Where to Eat Now: Mati Crudo and Charcoal
Food & Drink Review

Where to Eat Now: Mati Crudo and Charcoal

Mati is a relatively new addition to the Preston Street dining scene. This restaurant toots the horn for crudo and charcoal and is heavy on Mediterranean flavours, with a nod to South America. It’s been garnering lots of buzz since it opened in 2017, not least for its sublime design featuring white quartz, black granite, textured walnut, and gold accents. But a sleek atmosphere won’t fill my growling stomach. Only the food can do that. When I mention to friends that I’m off to give it a whirl, the reaction is passionate and positive.

Photo by Angela Gordon

First impressions are good. Our waiter greets us with an enthusiasm that never wavers. We choose to sit at the bar, and the drama begins with a couple of pretty cocktails. My guest chooses a gin concoction, which comes in a beautiful pewter mug with a couple of slices of cucumber and a dried lemon poking out; he declares it delicious. My own peachy Prosecco mix is less successful, with an overtone of syrup rather than aromas of peach.

We move on to tuna tartare from the crudo section of the menu, arancini, and a Greek salad. All three are classics of their traditions and can be boring if approached without flair. Not so here: the Greek salad is a chunky mélange of aromatic vegetables and cheese, which is impressive given that we are eating early in the fresh-produce season. Tomatoes have plenty of flavour, the cucumbers smell divine, the feta is creamy and slightly sour, and the black olive tapenade brings just the right touch of brine. Arancini produce a moan of pleasure. Coated with crunchy crumbs, they ooze creamy friulano cheese and sit atop a spicy tomato sauce. And the yellowfin tuna tartare is a home run of crunchy diced cucumber, green onion, and raw tuna (of course) with a layer of lively green avocado on top and a soft bed of curry aioli underneath. The whole thing floats in a pool of maple soy sauce with crunchy taro chips at the side, creating a perfect balance of spicy and sweet, crunchy and soft.

Photo by Angela Gordon

As this place has charcoal in its name, there was no getting away from the grill. We ordered the least expensive steak to share, which at $54 for 14 ounces was still not inexpensive. “It’s the best steak you’ll eat in Ottawa,” says our waiter. “Actually, it’s the best steak you’ll eat outside Argentina,” he asserted. Cooked over a charcoal grill, the smells of which waft mouth-wateringly down Preston Street, it arrived beautifully charred and very rare (as requested). Fingerling potatoes were gently smashed, then deep-fried; they are salty and good, the herby Argentinian chimichurri, redolent of parsley, a foil for the rich food. While the steak was juicy and tender, I have found that however long it’s aged (this one 40 days), no steak tastes quite like those found in Argentina. Perhaps it’s the fact that cows there are grass-fed in a benign climate 365 days a year, making their meat that much tenderer, with a depth of flavour that’s hard to find anywhere else.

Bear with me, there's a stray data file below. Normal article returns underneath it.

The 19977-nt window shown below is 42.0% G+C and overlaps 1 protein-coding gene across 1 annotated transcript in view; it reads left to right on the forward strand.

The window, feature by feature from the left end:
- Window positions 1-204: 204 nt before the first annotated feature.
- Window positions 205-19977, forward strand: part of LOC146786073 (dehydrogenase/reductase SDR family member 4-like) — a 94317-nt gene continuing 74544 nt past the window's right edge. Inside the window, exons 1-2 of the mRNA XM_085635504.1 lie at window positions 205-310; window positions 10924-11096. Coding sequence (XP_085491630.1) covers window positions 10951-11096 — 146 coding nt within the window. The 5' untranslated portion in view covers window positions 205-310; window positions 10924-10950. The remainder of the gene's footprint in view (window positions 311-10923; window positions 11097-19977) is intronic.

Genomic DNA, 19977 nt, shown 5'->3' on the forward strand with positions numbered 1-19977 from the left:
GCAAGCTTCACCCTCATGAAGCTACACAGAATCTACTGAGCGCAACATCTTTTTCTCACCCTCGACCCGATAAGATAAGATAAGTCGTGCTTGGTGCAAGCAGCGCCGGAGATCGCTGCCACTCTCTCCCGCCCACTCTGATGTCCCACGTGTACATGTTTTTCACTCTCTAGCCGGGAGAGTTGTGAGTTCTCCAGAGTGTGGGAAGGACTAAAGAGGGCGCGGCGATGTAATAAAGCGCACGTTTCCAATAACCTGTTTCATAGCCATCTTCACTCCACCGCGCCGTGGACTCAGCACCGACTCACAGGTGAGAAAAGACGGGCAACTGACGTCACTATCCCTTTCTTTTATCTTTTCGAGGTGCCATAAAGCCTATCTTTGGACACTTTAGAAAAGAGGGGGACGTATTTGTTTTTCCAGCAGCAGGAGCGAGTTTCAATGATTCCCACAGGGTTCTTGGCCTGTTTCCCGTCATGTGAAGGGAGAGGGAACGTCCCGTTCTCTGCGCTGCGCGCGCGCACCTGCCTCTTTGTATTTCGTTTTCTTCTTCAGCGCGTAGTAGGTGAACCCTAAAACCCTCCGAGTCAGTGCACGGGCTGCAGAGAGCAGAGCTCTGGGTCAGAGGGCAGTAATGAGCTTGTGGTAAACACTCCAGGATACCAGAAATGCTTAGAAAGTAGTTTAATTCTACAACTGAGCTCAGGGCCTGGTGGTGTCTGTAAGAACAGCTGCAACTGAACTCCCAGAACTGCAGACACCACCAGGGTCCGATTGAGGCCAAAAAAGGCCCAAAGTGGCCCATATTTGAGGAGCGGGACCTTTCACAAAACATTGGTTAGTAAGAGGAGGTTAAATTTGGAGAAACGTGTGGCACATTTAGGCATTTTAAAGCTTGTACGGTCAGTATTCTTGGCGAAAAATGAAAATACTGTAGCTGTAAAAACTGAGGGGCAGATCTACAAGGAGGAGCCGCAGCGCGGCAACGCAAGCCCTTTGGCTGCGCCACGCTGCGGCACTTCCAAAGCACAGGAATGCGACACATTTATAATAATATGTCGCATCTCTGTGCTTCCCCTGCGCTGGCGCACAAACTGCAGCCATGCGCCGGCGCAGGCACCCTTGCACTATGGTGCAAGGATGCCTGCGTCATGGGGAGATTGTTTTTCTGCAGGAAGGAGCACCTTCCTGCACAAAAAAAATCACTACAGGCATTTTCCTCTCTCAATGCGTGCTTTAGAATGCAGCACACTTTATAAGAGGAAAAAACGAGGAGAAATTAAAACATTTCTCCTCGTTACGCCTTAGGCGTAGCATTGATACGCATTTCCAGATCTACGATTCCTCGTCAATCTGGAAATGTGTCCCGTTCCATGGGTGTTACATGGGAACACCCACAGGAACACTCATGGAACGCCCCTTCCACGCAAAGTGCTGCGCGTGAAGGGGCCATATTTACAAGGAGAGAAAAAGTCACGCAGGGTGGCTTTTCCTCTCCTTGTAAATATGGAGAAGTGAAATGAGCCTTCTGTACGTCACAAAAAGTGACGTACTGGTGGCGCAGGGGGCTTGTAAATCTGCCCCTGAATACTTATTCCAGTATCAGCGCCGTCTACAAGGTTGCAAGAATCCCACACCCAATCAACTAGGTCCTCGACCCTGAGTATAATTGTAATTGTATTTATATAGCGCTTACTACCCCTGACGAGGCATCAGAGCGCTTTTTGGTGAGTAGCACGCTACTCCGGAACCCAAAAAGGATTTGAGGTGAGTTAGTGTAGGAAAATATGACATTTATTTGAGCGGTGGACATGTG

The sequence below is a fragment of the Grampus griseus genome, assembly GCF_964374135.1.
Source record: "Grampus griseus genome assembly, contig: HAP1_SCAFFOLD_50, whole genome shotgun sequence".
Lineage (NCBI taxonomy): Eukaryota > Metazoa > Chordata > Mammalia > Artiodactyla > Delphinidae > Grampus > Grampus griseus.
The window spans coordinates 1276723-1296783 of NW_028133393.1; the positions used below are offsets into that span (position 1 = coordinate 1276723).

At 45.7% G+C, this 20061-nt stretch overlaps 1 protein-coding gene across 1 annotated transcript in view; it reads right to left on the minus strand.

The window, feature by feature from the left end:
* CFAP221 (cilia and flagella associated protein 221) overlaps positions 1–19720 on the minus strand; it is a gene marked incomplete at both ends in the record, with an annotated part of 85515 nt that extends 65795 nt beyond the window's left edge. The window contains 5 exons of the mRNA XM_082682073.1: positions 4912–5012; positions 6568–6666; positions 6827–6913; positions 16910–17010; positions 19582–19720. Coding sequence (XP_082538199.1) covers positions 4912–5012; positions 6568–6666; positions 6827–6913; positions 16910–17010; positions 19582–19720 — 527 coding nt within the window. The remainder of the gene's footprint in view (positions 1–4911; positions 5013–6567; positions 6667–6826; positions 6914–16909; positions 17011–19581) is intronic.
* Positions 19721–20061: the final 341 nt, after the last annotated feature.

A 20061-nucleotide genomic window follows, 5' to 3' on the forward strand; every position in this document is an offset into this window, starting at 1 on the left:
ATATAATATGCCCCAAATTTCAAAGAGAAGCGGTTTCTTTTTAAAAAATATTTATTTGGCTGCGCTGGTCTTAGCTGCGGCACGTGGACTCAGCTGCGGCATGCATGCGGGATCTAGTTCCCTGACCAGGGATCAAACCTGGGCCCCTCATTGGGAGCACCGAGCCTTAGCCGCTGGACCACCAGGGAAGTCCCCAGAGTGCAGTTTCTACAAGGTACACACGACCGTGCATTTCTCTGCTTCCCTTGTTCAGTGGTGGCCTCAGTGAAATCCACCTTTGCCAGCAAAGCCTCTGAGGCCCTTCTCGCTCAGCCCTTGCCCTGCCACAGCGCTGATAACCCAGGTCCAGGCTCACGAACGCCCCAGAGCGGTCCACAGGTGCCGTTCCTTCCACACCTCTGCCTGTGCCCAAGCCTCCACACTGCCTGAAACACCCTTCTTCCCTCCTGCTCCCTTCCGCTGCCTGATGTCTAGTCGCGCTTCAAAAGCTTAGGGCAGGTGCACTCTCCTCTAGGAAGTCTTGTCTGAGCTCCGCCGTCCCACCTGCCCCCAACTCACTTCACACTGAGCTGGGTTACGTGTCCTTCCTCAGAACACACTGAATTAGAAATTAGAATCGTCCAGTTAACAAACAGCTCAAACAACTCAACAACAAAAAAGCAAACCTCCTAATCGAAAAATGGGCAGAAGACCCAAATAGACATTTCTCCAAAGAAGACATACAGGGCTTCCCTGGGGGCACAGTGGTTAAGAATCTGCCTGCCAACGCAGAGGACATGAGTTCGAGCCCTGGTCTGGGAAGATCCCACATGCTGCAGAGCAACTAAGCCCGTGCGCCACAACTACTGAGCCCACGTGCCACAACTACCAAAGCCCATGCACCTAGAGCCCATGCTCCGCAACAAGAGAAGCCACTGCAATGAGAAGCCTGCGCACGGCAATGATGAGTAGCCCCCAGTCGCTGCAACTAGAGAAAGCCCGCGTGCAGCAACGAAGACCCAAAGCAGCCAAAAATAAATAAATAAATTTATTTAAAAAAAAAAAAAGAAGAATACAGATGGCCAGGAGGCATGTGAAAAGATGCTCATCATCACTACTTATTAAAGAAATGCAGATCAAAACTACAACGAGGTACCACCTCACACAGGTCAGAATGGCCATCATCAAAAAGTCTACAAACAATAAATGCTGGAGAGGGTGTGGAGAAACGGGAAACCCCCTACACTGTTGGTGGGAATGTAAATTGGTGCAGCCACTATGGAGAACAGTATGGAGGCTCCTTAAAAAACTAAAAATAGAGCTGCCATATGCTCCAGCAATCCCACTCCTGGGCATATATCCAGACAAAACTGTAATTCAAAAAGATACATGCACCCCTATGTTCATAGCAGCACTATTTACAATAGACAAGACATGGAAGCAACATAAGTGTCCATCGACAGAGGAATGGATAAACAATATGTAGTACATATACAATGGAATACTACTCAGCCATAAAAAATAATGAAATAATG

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A return visit for lunch produced a fantastic bone-in charred chicken breast with a fennel, apple, celery, dill, Italian parsley, and mustard coleslaw. It was accompanied by excellent but very salty shoestring fries, mayonnaise, and a herby chimichurri. This chicken was the juiciest and most flavourful I have eaten in years. Less successful was a Ruby Trout salad with fried capers and kale Caesar salad. While the trout was tender and not overcooked, it was underwhelming, as was the Caesar, which my guests and I agreed lacked punch. It was certainly low on garlic and could have done with the lift of a little more acidity.

Photo by Angela Gordon

On both visits, my dining companions declined dessert. Clearly it’s not a focus at Mati, as there’s no menu for it — just a couple of options rattled off by the wait staff. But it’s no loss, frankly, because the portions are generous and the flavours fulsome and fresh. While not enormously long, the menu offers plenty of choice, a wide variety of fish and seafood (both crudo and cooked), and all the usual suspects for cooking over charcoal. The wine list is long and features only European bottles, with a fair selection available by the glass. And while not inexpensive, Mati deserves to become more than a special-occasion restaurant. It has a great vibe and mostly achieves what it sets out to do.

Mati Crudo and Charcoal
Appetizers at lunch $14–$17, at dinner $14–21
Mains at lunch $16–$128, at dinner $22–$128
428 Preston St., 613-680-3860

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